Sunday, April 22, 2012
BAMM 2012: HIV and Malaria Co-infection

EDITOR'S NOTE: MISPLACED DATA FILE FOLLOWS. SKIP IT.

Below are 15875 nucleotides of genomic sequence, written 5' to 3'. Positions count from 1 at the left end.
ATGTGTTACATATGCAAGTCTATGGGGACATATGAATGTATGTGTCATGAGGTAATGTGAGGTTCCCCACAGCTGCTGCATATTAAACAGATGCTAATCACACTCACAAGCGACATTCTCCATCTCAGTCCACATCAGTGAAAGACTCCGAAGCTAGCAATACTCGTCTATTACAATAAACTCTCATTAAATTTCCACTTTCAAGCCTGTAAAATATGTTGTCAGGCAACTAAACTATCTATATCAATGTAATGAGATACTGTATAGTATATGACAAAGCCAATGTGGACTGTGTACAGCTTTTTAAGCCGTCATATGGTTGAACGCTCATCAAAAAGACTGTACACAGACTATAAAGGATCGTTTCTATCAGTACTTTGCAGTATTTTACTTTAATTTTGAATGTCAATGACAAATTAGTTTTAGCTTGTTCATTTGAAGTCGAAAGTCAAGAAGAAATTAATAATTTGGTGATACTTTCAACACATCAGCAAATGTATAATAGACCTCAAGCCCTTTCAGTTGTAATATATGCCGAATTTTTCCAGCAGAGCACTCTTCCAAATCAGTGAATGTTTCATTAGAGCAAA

A source of one of the biggest obstacles I have faced so far this year as Malaria Activities Coordinator is the incredibly high HIV rate. The latest reported HIV prevalence rate for Mozambique was 11.5%, and some districts in the country still report rates in the mid-twenties (while other districts have very low rates). As crude as it sounds, HIV is definitely one of the “sexiest” and most glamorous topics in public health right now—there is so much money and attention given to the subject. PEPFAR (President’s Emergency Plan For AIDS Relief—comes the US Government) is all over Mozambique, whether it’s directly funding events, projects, and activities, or indirectly doing the same thing by funding partner organizations. All of the Health sector Peace Corps Volunteers are funded through PEPFAR, which means that they should be primarily HIV-prevention workers. Money talks. Since so much funding is in HIV prevention, the same amount of focus is on HIV prevention. During Peace Corps’ Pre-Service training it seems like every session can be tied back to HIV prevention. But PCVs in Mozambique only receive two hours of Pre-Service Training on the subject of malaria. All of the PCV youth projects (REDES, the coed youth group JUNTOS, Science Fair, English Theater, and Future Business Leaders) are funded by PEPFAR, so they must have HIV components. So far this year I have experienced resistance to malaria projects because the organizations are “supposed” to focus on HIV, since this is where their money comes from. HIV/AIDS is clearly a debilitating problem in Mozambique and deserves extensive attention and prevention efforts, but not at the expense of other life-threatening diseases, especially malaria, which is actually the number one killer in Mozambique (though this statistic itself is a little tricky because nobody actually dies from AIDS, but from the other diseases that capitalize the body’s weakened immune system. Malaria being one of these opportunistic diseases). The irony though, is that a high HIV rate should make diseases like malaria MORE of a priority. As scary as HIV and malaria are individually (two of the most fascinating and “clever” diseases I have ever learned about), together they are far more dangerous and deadly. Pregnant women and children under 5 are targeted in malaria prevention campaigns as being most at risk, as they have lower immunity than the general population. HIV (which stands for Human Immunodeficiency Virus) positive people fit into this category as well. Let me attempt to explain some of the terrifying effects of HIV/malaria co-infection. HIV positive people have the Human Immunodeficiency Virus in their bodily fluids. The amount of virus (called the “viral load”) varies: it is high immediately after infection, drops for a while (months or years) before beginning to climb again (this is when the person begins to show signs of AIDS). The level of the viral load (quantity of little viruses in a drop of, say, semen) impacts the probability that HIV will be transmitted, given an exposure (unprotected sex, breastfeeding, sharing a needle/knife). The malaria parasite raises the viral load in an HIV positive person, which in turn raises the probability that this person will transmit the virus to someone else, be it a sexual partner or their baby. Repeated bouts of malaria seem to lead to faster progression into AIDS (HIV is the virus that attacks the immune system. It can remain dormant in the person’s body for months or years, during which time the person is HIV positive, but does not have AIDS yet. Once a person’s CD4 cells—immune system fighting cells—dip below a certain level, this person’s immune system is severely compromised and this person is considered to have AIDS). Also, as I said before, AIDS (Acquired Immunodeficiency Syndrome) doesn’t kill you, it is a state of compromised immunity and being more vulnerable to diseases like malaria, which ultimately kill you. HIV infection makes a person more susceptible to malaria and more likely to have severe malaria or die from malaria. In summary: malaria makes HIV worse and HIV makes malaria worse. Because of this, I hope that organizations here in Mozambique will come to realize that malaria is not LESS of a priority because of our huge HIV problem, but MORE of a priority because of it.